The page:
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or an·o·my  (ăn′ə-mē)
1. Social instability caused by erosion of standards and values.
2. Alienation and purposelessness experienced by a person or a class as a result of a lack of standards, values, or ideals: "We must now brace ourselves for disquisitions on peer pressure, adolescent anomie and rage" (Charles Krauthammer).

[French, from Greek anomiā, lawlessness, from anomos, lawless : a-, without; see a-1 + nomos, law; see nem- in Indo-European roots.]

a·nom′ic (ə-nŏm′ĭk, ə-nō′mĭk) adj.


(ˈænəʊmɪ) or


(Sociology) sociol lack of social or moral standards in an individual or society
[from Greek anomia lawlessness, from a-1 + nomos law]
anomic adj


or an•o•my

(ˈæn əˌmi)

a condition of an individual or of society characterized by a breakdown or absence of norms and values or a sense of dislocation and alienation.
[1930–35; < French < Greek anomía lawlessness. See a-6, -nomy]
a•nom•ic (əˈnɒm ɪk) adj.
mores, anomie - Mores is the Latin plural of mor/mos and means "acquired customs and manners"; social and moral conventions are mores, and the lack of these is anomie.
See also related terms for social.

anomie, anomy, anomia

a state or condition of individuals or society characterized by an absence or breakdown of social and legal norms and values, as in the case of an uprooted people. — anomic, adj.
See also: Law


1. A term introduced by Durkheim to refer to a situation where the conditions for happiness are absent. Durkheim argued that one of the conditions for happiness was that there should be clear norms governing social behavior. The absence of these norms resulted in anomie and unhappiness.
2. A feeling of anxiety, hopelessness, and lack of purpose caused by the absence or breakdown of standards and values in society.
ThesaurusAntonymsRelated WordsSynonymsLegend:
Noun1.anomie - personal state of isolation and anxiety resulting from a lack of social control and regulationanomie - personal state of isolation and anxiety resulting from a lack of social control and regulation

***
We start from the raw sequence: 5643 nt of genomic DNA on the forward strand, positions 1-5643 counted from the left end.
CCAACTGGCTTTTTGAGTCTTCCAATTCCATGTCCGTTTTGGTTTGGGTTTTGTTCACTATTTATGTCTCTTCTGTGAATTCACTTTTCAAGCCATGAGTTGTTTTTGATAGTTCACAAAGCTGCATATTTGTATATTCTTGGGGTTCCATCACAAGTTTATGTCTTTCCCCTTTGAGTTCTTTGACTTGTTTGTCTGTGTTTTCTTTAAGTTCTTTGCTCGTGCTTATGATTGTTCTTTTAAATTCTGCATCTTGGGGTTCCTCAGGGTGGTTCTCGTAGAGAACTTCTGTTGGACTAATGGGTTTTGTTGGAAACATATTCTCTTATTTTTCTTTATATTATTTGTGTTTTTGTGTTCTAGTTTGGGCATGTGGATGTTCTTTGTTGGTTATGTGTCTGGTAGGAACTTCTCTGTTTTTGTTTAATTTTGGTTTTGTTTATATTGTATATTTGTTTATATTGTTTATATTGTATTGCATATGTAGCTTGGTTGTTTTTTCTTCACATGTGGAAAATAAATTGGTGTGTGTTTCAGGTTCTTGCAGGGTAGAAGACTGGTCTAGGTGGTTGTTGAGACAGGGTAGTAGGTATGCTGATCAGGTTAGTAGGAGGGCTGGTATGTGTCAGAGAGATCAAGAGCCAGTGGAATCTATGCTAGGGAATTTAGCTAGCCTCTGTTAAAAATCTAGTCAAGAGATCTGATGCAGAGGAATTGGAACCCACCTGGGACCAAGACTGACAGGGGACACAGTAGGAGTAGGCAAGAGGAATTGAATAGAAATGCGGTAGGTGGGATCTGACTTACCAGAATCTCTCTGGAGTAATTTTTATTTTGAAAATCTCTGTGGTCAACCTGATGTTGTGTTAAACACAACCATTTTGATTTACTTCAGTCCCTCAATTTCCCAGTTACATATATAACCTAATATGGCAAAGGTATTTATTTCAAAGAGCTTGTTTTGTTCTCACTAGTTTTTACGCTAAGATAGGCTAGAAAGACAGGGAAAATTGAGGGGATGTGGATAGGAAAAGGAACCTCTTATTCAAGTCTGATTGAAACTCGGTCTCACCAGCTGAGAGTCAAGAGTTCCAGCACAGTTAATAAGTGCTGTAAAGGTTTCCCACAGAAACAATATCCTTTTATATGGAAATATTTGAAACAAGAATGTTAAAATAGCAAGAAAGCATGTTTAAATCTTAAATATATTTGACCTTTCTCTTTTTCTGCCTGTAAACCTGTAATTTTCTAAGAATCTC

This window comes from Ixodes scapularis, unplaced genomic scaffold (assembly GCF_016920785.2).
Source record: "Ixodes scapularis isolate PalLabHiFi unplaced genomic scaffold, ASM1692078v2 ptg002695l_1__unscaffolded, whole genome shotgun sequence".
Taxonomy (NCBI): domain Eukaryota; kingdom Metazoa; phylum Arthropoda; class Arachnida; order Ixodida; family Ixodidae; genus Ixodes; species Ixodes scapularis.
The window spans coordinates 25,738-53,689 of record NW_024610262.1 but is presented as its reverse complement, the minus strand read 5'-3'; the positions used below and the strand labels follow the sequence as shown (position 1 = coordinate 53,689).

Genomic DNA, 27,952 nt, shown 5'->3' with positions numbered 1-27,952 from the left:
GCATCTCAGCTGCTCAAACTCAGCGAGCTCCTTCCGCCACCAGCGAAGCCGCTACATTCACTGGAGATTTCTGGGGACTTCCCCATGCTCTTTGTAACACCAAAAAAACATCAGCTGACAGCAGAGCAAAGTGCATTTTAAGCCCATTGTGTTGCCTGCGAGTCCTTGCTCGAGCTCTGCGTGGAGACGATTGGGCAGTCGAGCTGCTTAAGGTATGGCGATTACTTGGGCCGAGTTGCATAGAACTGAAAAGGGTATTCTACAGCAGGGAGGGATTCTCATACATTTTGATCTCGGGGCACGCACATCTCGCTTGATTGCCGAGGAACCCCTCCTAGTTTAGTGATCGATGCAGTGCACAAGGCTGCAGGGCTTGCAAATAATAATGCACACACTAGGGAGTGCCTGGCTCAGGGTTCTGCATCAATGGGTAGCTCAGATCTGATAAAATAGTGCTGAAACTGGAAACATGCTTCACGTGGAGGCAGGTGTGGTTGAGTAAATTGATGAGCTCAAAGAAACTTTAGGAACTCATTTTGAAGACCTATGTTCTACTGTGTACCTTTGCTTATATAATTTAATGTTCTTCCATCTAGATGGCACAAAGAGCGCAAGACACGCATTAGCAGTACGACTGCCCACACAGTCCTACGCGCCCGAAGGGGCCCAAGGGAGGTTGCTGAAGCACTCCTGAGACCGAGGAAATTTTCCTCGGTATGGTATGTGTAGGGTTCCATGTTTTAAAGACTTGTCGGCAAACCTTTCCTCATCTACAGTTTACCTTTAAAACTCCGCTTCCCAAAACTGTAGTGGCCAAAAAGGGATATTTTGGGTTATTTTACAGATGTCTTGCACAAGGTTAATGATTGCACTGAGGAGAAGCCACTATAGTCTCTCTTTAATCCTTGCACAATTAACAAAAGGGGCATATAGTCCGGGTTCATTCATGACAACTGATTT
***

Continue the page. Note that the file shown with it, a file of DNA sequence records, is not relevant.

isolation - a state of separation between persons or groups
2.anomie - lack of moral standards in a society
immorality - the quality of not being in accord with standards of right or good conduct; "the immorality of basing the defense of the West on the threat of mutual assured destruction"


, anomy
nAnomie f, → Gesetzlosigkeit f


f (psych) anomia
References in periodicals archive ?
The recent National Book Award winner for Short Fiction in English enjoys collaboration with 17 outstanding graphic artists for this unique collection of komiks stories that may only be acknowledged as comic if one had an equally strange appreciation of anomie, existentialism and nihilism in non-nerdy narratives.
Two decades ago, I wrote a piece suggesting that Pakistan might be suffering from what Emile Durkheim called anomie. Anomie is a situation where society provides little guidance to the individual.
He covers China in transition: Jia Zhangke's Hometown Trilogy, postmodern anomie or postsocialist alienation, problematic narration of the historical experience of the working class, portraying the abject and the sublime of the subaltern, exhibiting the confusion and melancholy of artist, women's changing destiny in the post-revolutionary fantasyland, in the name of love: ideology of the elite class, and whither China: Wang Chao's China Trilogy.
He also blamed the downturn on a four-month investment anomie period occasioned by the absence of a Governing Board.
Even if individuals prospered, they tended to feel alienated from the larger society and pessimistic about it, suffering from what mile Durkheim called anomie.
The West "collectively plunged" the war-ravaged nation into what he called an "anomie" without being able to manage the situation afterwards.
While enabling new modes of identity construction and self-broadcast, it is also accessory to the rise of demagogues and the impoverishment of discourse, yielding social anomie and networks of fascism.
One such sociological phenomenon that has been discussed in the literature was developed by Durkheim (1897) and by Srole (1956) and Merton (1938, 1995) in the psychological literature known as anomie and anomia.
Over the last century, three related emotions, in particular, have fuelled backlashes against globalisation: fear, suspicion, and anomie.
"The Sociology of Deviance" is an exemplary work of impressively accessible scholarship organized and presented in three major section: Background (The Nature of Deviance; Studying Deviance); Theories (An Overview of and Introduction to Sociological Theories of Deviance; Anomie and Structural Theories Extended--Strain Theories; Control Theories; Societal Reaction and Other Social Processes Theories; Conflict and Feminist Theories); Substantive Areas (Suicide; Criminal Behaviors; Addictions and the Use and Abuse of Substances; Sexual Behaviors and Differences; Elite and Power Deviance).
Essential to classroom discussion of concepts, the glossary simplifies hyper-reality, anomie, and ninety-four other terms crucial to an understanding of the development of social science.